Another way to distribute requests is to have a single virtual IP (VIP) that all clients use.  And for the computer on that 'virtual' IP to forward the request to the real servers. eg with haproxy.

People can also implement load balancing via http balancers like mod_proxy_balancer in Apache 2.2 and Pound.

Load balancing options at RimuHosting

We do not recommend you load balance on VPS'.  VPS owners share their physical hardware with other users.  If you are maxing out the CPU or disk IO or network then you are probably using too much of the host server's resource which would not be fair to other users.

If you are load balancing then you would probably need to have your own hardware (i.e. be on a dedicated server).

If you have multiple dedicated servers in one data center then we can setup one of them with LVS (see http://www.linuxvirtualserver.org/) to distribute requests.  Or you could setup round robin dns. Another solution we have tested is to use pacemaker+corosync as described at http://www.clusterlabs.org

Failover options at RimuHosting

For failover we can help setup cron jobs to run rsync to replicate your file systems.  And we can setup mysql replication to replicate your database.  And you could use an automated service like http://zoneedit.com or http://pingability.com to 'fail over' the IP. Or do it manually yourself in the event of failure.

If you want to implement failover we recommend the failover server be in a separate data center.  e.g. have your primary server as a dedicated server or VPS in Dallas and the failover server be a VPS or dedicated server in, say, London.

One issue with fail-over is falling back to the primary server.  Say your main server fails.  You fail over to the fail-over server.  Your customers use that server.  The files and database on that server are updated.  When the main server comes back you would need to ensure that those changes are reflected on the main server.  e.g. by rsyncing the files and by exporting/importing the database.  You could do replication (of files and databases) in both directions to automate this.  But that approach may lead to conflicts.  e.g. what if two different people using two different servers tried to change the same thing?  Which person's update would take affect? So some thought has to go into recovery options before implementing to insure that will work the way you expect.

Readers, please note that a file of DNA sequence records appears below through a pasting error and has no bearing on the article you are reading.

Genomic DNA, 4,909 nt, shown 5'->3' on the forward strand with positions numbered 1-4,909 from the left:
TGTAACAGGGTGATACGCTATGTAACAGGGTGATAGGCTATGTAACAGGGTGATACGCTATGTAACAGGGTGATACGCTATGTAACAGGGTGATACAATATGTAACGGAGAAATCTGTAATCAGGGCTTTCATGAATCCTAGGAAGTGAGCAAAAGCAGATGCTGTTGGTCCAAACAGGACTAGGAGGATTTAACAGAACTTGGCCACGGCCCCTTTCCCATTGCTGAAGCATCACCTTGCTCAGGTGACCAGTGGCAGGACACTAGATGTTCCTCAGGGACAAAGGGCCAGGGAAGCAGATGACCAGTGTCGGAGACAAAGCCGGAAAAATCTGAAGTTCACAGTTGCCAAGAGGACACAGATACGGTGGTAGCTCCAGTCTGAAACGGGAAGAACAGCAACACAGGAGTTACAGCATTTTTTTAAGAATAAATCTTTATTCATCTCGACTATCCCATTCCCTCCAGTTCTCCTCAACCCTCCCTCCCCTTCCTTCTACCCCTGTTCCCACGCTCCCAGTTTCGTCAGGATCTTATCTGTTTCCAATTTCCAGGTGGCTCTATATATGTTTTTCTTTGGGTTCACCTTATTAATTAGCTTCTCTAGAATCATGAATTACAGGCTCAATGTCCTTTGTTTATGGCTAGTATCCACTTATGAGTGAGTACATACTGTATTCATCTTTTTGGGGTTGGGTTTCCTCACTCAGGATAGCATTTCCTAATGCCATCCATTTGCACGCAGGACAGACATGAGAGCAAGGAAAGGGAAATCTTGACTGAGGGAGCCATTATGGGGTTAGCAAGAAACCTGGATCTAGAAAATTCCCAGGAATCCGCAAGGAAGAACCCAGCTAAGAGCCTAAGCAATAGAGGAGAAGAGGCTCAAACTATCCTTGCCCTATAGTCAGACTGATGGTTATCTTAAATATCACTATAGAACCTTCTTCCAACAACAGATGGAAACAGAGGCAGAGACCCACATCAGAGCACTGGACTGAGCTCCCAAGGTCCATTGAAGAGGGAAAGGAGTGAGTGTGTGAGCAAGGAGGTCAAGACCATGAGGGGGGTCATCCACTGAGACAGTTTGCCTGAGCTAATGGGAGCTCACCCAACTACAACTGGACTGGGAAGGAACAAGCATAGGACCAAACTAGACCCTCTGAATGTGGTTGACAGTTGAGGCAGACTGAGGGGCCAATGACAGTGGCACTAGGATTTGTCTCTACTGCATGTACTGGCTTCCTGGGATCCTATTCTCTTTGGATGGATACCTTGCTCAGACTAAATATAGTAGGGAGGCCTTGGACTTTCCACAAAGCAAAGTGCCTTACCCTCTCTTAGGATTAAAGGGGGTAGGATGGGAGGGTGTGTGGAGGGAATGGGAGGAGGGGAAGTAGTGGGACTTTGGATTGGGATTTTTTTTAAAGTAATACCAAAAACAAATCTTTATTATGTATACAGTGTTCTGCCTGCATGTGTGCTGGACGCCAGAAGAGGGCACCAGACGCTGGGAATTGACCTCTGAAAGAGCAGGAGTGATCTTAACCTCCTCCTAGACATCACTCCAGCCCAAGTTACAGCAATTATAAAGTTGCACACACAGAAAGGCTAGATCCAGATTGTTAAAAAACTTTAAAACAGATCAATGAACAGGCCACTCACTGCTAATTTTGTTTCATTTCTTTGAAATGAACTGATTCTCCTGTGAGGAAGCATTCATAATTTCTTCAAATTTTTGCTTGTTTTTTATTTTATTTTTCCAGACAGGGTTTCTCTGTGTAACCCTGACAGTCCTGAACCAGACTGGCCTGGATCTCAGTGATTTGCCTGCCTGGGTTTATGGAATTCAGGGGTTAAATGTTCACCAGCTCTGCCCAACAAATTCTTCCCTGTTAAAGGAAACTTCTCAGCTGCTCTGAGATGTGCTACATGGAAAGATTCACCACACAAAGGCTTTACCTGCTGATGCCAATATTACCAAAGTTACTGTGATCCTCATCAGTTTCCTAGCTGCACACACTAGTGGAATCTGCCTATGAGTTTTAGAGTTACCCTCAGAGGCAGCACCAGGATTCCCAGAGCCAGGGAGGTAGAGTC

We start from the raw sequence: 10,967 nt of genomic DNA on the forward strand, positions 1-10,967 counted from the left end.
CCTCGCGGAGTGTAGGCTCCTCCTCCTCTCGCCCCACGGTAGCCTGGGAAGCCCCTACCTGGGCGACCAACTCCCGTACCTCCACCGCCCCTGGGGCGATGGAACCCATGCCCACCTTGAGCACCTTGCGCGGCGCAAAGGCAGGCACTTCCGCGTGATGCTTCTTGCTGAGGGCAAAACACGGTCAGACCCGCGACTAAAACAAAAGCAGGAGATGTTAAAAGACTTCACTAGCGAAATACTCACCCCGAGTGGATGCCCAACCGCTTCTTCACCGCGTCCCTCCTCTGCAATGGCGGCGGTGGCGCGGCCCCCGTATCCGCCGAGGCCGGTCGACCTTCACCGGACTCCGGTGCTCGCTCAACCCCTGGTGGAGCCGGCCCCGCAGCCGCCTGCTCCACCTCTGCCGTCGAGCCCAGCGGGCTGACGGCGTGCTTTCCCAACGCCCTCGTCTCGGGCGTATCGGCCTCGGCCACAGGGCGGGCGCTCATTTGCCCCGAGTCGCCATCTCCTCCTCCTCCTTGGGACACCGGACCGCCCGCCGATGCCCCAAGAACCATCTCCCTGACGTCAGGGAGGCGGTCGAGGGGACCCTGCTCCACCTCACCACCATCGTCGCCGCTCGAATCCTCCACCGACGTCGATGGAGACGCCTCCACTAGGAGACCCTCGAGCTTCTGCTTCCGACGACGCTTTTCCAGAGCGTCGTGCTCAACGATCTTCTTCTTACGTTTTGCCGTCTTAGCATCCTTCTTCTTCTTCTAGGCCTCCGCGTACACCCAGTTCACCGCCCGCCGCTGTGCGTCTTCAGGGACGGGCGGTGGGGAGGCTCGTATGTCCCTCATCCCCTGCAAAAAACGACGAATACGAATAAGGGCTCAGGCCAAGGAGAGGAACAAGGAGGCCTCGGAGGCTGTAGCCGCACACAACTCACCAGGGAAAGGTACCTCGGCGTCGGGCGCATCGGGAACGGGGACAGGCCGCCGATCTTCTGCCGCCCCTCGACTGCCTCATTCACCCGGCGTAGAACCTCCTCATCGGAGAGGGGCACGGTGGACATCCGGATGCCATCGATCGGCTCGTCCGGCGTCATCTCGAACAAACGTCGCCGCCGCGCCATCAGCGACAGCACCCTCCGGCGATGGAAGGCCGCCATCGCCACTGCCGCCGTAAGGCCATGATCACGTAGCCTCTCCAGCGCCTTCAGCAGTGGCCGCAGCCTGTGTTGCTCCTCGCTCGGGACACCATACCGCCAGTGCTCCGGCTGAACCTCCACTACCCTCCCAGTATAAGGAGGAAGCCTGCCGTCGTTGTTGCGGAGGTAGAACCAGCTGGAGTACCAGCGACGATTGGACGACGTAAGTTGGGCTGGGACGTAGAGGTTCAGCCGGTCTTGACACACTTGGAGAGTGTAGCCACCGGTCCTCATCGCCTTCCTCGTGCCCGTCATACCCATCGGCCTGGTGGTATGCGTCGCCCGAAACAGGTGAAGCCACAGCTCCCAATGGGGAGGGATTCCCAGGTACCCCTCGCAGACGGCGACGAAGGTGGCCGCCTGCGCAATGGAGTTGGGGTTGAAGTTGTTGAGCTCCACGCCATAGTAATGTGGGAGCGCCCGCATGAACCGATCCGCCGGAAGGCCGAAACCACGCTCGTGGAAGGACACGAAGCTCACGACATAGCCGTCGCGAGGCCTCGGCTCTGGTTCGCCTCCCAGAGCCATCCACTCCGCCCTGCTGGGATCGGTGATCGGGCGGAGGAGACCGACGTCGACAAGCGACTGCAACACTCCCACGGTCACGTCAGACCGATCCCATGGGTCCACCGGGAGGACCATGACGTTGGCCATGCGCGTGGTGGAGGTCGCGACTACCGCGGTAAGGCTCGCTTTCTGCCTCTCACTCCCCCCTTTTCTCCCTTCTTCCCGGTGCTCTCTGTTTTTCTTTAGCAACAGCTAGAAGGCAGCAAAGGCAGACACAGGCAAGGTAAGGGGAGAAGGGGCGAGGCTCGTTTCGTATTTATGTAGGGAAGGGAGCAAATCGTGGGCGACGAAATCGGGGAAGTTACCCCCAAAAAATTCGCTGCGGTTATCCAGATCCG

What about IP takeover/heartbeat?

A popular failover technique is IP failover.  This is where a 'heartbeat' process runs on your servers.  And in the event one server fails to see the heartbeat of another server it takes over an IP on that server (i.e. makes that IP route to itself, rather than to the other server that is not sending out heartbeats).